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20 February 2014

Promising Cyprus economy results from Troika’s 3rd evaluation

On February 12th, 2014, Delia Velculescu, the International Monetary Fund official and head of Troika in Cyprus, spoke of tremendous positive macroeconomic performance in Cyprus, to the point that no new measures will need to be placed, at least for 2014. She also said that even though the Cypriot economy shrank noticeably in 2013, it shrank much less than initially anticipated, thanks to the resilient services, tourism sectors and stronger-than-expected consumer spending. She estimates that the economy will suffer even more (4.8%) in 2014 but it should start growing (1%) in the next year.

Ms. Velculescu also talked about Cyprus banks and the fact that they still face significant problems due to non-conforming loans which need to decrease in number. She suggested that plans for state-owned enterprise privatization must quickly proceed. She supports that privatization will bring about more competition and enhance efficiency and quality of service thus offering better prices and options for the consumer.  It will also help in attracting foreign investment, which will bring liquidity to the economy and enhance development.

Even though Cyprus, piling up years of mistakes, has built the “perfect storm”, she says that the IMF is determined to support the Cyprus government as well as banks, and help them regain the trust of the people and investors. She pointed out that banks that prove to be unable to support past mistakes will be considered non-viable and should be closed down. Stronger banks, which have been able to withstand the “storm”, will start to loosen the protective restrictions.  She hopes that soon enough, daily cash withdrawal limits of €300 ($410) and a ban on cashing checks will also be lifted. She considers lifting restrictions the key to jump-starting an injured economy. The Cypriot authorities have confirmed that most restrictions will likely be lifted early this year, and eventually with the re-stabilization of the economy the restrictions on money transfers abroad will be removed.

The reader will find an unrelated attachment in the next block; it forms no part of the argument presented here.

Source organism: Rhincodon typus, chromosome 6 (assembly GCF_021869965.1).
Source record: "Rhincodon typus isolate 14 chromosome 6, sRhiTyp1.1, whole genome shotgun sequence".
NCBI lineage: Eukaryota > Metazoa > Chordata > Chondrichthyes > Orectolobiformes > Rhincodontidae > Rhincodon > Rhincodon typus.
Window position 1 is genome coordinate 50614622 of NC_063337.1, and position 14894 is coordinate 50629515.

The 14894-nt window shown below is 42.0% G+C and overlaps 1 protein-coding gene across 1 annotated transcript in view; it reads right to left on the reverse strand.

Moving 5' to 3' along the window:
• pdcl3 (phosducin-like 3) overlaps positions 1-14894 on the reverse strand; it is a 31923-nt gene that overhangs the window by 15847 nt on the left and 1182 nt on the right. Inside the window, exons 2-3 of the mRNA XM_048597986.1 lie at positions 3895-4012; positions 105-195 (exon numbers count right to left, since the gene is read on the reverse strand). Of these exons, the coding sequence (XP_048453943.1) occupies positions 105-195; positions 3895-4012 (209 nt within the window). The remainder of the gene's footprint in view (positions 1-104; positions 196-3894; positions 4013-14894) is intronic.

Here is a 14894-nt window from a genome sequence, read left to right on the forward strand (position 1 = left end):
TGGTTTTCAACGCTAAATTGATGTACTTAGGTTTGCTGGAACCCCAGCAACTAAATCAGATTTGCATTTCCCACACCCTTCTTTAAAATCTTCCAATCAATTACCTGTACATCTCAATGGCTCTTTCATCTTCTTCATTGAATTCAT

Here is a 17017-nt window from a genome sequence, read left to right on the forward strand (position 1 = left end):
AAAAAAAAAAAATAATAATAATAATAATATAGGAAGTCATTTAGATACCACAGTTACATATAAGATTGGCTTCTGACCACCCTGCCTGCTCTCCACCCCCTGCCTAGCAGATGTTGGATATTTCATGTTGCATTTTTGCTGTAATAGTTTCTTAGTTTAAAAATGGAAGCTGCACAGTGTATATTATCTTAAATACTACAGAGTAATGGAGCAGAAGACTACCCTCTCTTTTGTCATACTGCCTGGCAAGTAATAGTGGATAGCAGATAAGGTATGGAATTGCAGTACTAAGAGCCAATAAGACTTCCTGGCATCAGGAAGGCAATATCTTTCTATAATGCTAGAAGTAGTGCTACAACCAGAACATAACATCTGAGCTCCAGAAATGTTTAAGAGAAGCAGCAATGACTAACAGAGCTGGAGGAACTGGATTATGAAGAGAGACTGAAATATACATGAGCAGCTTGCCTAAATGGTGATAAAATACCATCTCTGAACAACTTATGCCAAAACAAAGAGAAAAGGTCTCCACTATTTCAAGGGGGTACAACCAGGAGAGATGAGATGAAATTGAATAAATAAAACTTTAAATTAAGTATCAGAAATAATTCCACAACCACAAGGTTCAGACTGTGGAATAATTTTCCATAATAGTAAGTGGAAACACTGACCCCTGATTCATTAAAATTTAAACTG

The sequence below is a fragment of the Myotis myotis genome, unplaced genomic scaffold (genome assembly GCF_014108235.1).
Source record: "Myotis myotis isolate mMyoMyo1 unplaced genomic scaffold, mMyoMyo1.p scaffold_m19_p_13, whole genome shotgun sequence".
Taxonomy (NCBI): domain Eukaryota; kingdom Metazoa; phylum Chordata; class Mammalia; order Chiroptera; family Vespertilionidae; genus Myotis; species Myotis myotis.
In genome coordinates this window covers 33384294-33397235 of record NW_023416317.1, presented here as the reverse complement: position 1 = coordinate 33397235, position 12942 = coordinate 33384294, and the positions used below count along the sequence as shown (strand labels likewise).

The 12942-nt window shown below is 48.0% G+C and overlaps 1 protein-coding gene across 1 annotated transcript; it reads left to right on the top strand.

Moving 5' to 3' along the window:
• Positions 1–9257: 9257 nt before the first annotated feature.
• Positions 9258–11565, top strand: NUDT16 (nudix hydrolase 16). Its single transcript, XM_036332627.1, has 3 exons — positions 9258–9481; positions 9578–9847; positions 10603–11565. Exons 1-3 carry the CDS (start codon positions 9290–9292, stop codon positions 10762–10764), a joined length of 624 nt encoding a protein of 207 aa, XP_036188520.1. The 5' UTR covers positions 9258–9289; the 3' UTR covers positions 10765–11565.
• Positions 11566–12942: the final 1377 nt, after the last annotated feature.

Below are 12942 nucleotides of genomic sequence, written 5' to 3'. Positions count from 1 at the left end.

Ms. Velculescu also spoke of property confiscation and the fact that even though it is ultimately the bank’s decision, it should not be the intention to take any property by force. It’s an issue which should be dealt with by means of communication between the bank and the property owner. After all, confiscating properties and putting them on the market to be sold at a lower price, is not to the bank’s best interest.

Delia Velculescu finally commented that surviving the Cyprus crisis requires a lot of sacrifice from its people, but the promising results of the program since March have shown that Cyprus is on its path to restoring a fruitful economy. She notes that Cypriots have been great “students” thus far and in order to successfully complete the program and avoid any further austerity measures, the island should keep this positive momentum going.

 

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